By Kara Aaserud on October 14, 2021
By Kara Aaserud on October 14, 2021
Mortgage brokers are mortgage specialists who have access to a network of lenders, ensuring you get the best mortgage at the best rate for your personalized needs. Read to find out more.
Photo by Mikhail Nilov from Pexels
Mortgage brokers are a highly regulated specialized alternative to Canada’s big banks. But what is a mortgage broker exactly? And, When it comes to the purchase of your home, why would you choose a broker over a mortgage specialist at your bank?
Similar to your real estate agent and real estate lawyer, a mortgage broker is an expert in the home-buying industry. While a bank offers its own suite of products and services, a mortgage broker can tap into a network of lenders, ensuring the best mortgage and rate for your personalized needs. For a bank, that practice would be akin to going to its competition to get a better deal. It just wouldn’t happen.
“People think you go to a mortgage broker when you have bad credit or the bank won’t give you a mortgage,” says Paula Scott, a licensed mortgage broker and founder of Best Rate Financial, a brokerage that sits under The Mortgage Centre, an established mortgage brokerage network. But she thinks more people should seek out the advice of a mortgage broker before heading to the bank. “We have more experience and education, our services are free.” And mortgage brokers have access to multiple lenders, too.
One of the biggest advantages of going through a broker, according to Scott, is personalized attention. “We review the applicant’s information, find out their short- and long-term goals, compare mortgage products, and ultimately place them with a lender that has the most favourable rate with the most favourable mortgage conditions.”
That’s great if your situation is unique, like if you freelance for a living, for example. But even if your situation is pretty typical, there are a variety of benefits a mortgage broker can offer that you won’t necessarily find at a bank.
Across Canada, it is regulated that everyone who deals or trades mortgages to be licensed. In Ontario, for example, it is covered under the Mortgage Brokerages, Lenders and Administrators Act.
There are two types of people you might deal with at a brokerage: A mortgage broker and a mortgage advisor.
Regulations vary from province to province. But in most cases, mortgage brokers are required to have been licensed as a mortgage agent first, and for a set period of time, before applying for a mortgage broker licence. They are also required to have successfully completed an approved training course and exam. Mortgage agents, on the other hand, work under the supervision of a broker and are not required to have the same level of education to carry out mortgage activities.
Since a mortgage broker’s services are free, and you’re not obligated to move forward if you decide to walk away, there’s virtually no downside to meeting with one. Ask your real estate agent or your friends and family for referrals. You can also scour the internet to find brokerages near you (as well as the best rates). Be sure to read reviews and check out ratings with the Better Business Bureau. Once you’ve found a broker, set an appointment to meet and discuss your needs.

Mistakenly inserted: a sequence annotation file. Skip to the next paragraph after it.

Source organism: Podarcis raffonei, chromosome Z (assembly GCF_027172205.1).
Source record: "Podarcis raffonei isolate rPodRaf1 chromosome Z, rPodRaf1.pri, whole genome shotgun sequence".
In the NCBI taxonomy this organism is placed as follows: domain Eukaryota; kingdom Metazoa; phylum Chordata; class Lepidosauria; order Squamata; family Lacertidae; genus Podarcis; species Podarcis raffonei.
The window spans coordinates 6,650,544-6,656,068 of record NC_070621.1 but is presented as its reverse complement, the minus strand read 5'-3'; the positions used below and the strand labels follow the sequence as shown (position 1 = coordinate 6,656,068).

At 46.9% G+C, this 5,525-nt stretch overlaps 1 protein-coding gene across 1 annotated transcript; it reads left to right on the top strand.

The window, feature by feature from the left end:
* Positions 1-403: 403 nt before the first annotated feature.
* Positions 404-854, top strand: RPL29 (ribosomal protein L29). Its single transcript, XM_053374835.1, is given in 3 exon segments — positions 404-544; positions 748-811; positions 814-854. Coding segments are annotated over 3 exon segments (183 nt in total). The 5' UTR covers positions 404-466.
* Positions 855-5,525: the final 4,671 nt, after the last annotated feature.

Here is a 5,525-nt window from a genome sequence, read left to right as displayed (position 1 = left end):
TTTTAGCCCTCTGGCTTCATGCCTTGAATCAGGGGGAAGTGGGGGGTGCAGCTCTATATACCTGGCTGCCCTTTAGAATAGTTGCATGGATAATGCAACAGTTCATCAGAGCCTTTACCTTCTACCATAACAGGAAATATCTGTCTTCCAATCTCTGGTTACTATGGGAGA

Mortgage brokers can usually get better rates than the banks can and they are nimbler on their feet. But they do need a few things from you before you can apply for a mortgage and secure a mortgage rate.
The more organized you are, the more likely you’ll be approved for a mortgage. While requirements may differ slightly from brokerage to brokerage, having the following on hand ensures you’ll be off to a good start:
Mortgage brokers can offer their services for free because they are paid through the lender in which the deal is placed. The commission is sometimes paid upfront and sometimes paid over the term of the mortgage, and usually runs from 0.5% to 1% of the mortgage.
Because mortgage brokers rely on a network of lenders to get clients the best mortgage rates available, you might wonder if you are really getting the best rate or the rate from the lender that gives your agent the biggest payout. According to Scott, remuneration is equal across the field. “All brokers get paid equally from each lender, so there’s no hidden agenda to work with a specific lender unless that lender is giving the best rates to my customers,” she says.
That hasn’t always been the case, though. In the past, some lenders offered points to brokers who could then use the points to pay off penalties. Brokers were incentivized to use that lender over others regardless of rate, but more robust regulations mean that those types of practices are no longer permitted in the industry. If you have concerns, ask your broker directly if they are motivated to use one lender over another and what their reasons are. But whether you choose to go with a broker or a bank for your mortgage, like anything else, the best thing to do is to shop around. Compare your options, and go with the one that offers the best services and rates.
Not sure who to go with? Check out the pros and cons for each.
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Amazing tips. Thanks for sharing it.
A few more points. Mortgage agents have to be licensed. In Ontario, for example, an annual continuing education course must be taken before the license will be renewed.
Mortgage agents will have a thorough knowledge of available products and look for the one that best fits the client’s needs.
Self-employed applicants may also have to provide two years of unaudited accountant-prepared financials, depending on the lender and circumstances.
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